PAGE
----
The early Congresses followed the English practice of "standing orders,” and adopted but few rules. Gradually, however, the House increased the number of its rules, and the system of standing orders fell into distise, so that at present there are but comparatively few. The line of distinction between “special” and “standing orders” may be said to be that a “special order” applies only to a particular bill or subject, while a “standing order” applies to a class of business, and has really the permanent character of a rule. (See ruling of Speaker Carlisle as to whether a certain order was a “standing" or "special order.”—Journal, 1, 48, pp. 1051, 1052.)
STATE CONSTITUTIONS AND GOVERNMENTS. By the constitutions of all except New York, Pennsylvania, Ohio, Wisconsin, Kansas, and Delaware, the powers of gov. ernment are divided into three distinct departments—the legis. lative, executive, and judicial.
There is in each State and Territory a legislature. In twenty it is called the General Assembly; in Oregon and all the Territories, the Legislative Assembly; and in New Hampshire and Massachusetts, the General Court, consisting of a senate (in the Territories a council) and a house of representatives, called in New York, Wisconsin, California, Nevada, and Flor. ida the Assembly; in Maryland, Virginia, West Virginia, the House of Delegates; and in New Jersey the General Assembly.
In all the States there is a governor, who is the executive authority, and generally a lieutenant-governor. But when there is no lieutenant governor the president of the sevate succeeds if the governor dies or becomes incapable. His powers in his State are similar to those of the President of the United States. The following are some of the qualifications required in the various States:
No person, in eleven States, can be a governor unless he is a citizen of the United States; in three, he must have been so for two years; in five, for five years; in Florida, nine years; in four, ten years; in one, twelve years; in Georgia, fifteen years; and in New Jersey and Mississippi, twenty years. He must also have been resident for periods varying from one year to ten.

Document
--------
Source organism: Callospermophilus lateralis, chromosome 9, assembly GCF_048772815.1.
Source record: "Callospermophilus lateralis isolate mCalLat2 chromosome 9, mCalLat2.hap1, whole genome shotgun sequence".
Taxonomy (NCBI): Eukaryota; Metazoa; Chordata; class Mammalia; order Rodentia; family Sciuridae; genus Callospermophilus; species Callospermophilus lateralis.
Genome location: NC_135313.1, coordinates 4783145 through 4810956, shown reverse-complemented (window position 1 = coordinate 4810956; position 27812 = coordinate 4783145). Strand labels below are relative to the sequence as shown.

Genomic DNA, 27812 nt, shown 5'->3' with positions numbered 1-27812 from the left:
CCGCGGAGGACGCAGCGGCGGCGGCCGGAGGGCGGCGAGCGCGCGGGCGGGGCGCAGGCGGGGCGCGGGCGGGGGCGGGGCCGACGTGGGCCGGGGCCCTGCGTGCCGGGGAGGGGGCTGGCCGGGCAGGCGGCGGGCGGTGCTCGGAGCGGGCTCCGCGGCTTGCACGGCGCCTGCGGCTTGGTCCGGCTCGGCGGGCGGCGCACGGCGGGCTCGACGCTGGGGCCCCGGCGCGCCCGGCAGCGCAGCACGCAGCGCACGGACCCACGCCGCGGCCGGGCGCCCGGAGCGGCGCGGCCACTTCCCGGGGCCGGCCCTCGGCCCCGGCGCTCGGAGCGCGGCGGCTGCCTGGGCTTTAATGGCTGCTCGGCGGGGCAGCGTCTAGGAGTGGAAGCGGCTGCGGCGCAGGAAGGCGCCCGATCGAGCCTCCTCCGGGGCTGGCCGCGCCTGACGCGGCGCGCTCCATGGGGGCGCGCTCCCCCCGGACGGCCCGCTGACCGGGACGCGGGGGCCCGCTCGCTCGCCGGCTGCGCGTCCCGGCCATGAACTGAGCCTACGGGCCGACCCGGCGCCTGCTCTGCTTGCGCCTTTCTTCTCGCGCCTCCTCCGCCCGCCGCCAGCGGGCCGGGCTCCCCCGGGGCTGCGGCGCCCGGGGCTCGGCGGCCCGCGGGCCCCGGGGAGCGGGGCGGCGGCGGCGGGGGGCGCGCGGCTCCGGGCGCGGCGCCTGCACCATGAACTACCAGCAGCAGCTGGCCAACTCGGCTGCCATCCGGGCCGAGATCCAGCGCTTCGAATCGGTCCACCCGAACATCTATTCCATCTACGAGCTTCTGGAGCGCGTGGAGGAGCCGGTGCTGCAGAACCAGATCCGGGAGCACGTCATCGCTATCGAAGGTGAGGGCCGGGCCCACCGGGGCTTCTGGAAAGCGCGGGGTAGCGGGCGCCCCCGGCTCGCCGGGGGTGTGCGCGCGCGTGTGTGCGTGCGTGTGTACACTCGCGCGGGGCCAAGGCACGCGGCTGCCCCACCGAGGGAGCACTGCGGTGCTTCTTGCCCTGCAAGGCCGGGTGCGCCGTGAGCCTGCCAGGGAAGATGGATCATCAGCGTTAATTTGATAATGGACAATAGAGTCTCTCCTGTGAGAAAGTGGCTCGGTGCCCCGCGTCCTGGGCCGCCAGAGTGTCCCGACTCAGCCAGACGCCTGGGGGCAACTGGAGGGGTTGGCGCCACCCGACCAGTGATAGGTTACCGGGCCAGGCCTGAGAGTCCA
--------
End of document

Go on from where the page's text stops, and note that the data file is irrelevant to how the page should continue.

In some States the governor must not be less than twentyfive years of age, in most thirty years, and in two (Kentucky and Missouri), thirty-five.
In Delaware he is not eligible a second time for office. In Tennessee he is not eligible for more than six years in any term of eight. So in Oregon, for not more than eight years in any period of twelve years; in Indiana, for not more than four years in any term of eight.
By the constitutions of seven States, the governor is not eligible for re-election for any two successive terms, unless the office devolved upon him. In Georgia, he is not eligible for four years after the second term.
In Massachusetts, he must be possessed of a freehold estate, in his own right, of the value of £1,000. He is elected directly by the people, and, not like the President, through a college of electors. His term of office varies from four years in sixteen States to three years in three States, two years in eighteen States, and a year in two States (Massachusetts and Rhode Island).
Both the senate and the house are in all States elected at the general election day, and vacancies in either house are generally filled in the same way by a special election; but in New Hampshire and Maine vacancies are so filled by election only in the house; a vacancy in the senate is filled by joint ballot of the legislatures; so in Massachusetts vacancies in the Senate are filled by special election, upon the order of a majority of the senators elected.
A senator, by the constitution of most States, is elected for four years; in New Jersey for three years, in sereral for two years, and in two (Massachusetts and Rhode Island) for ove year.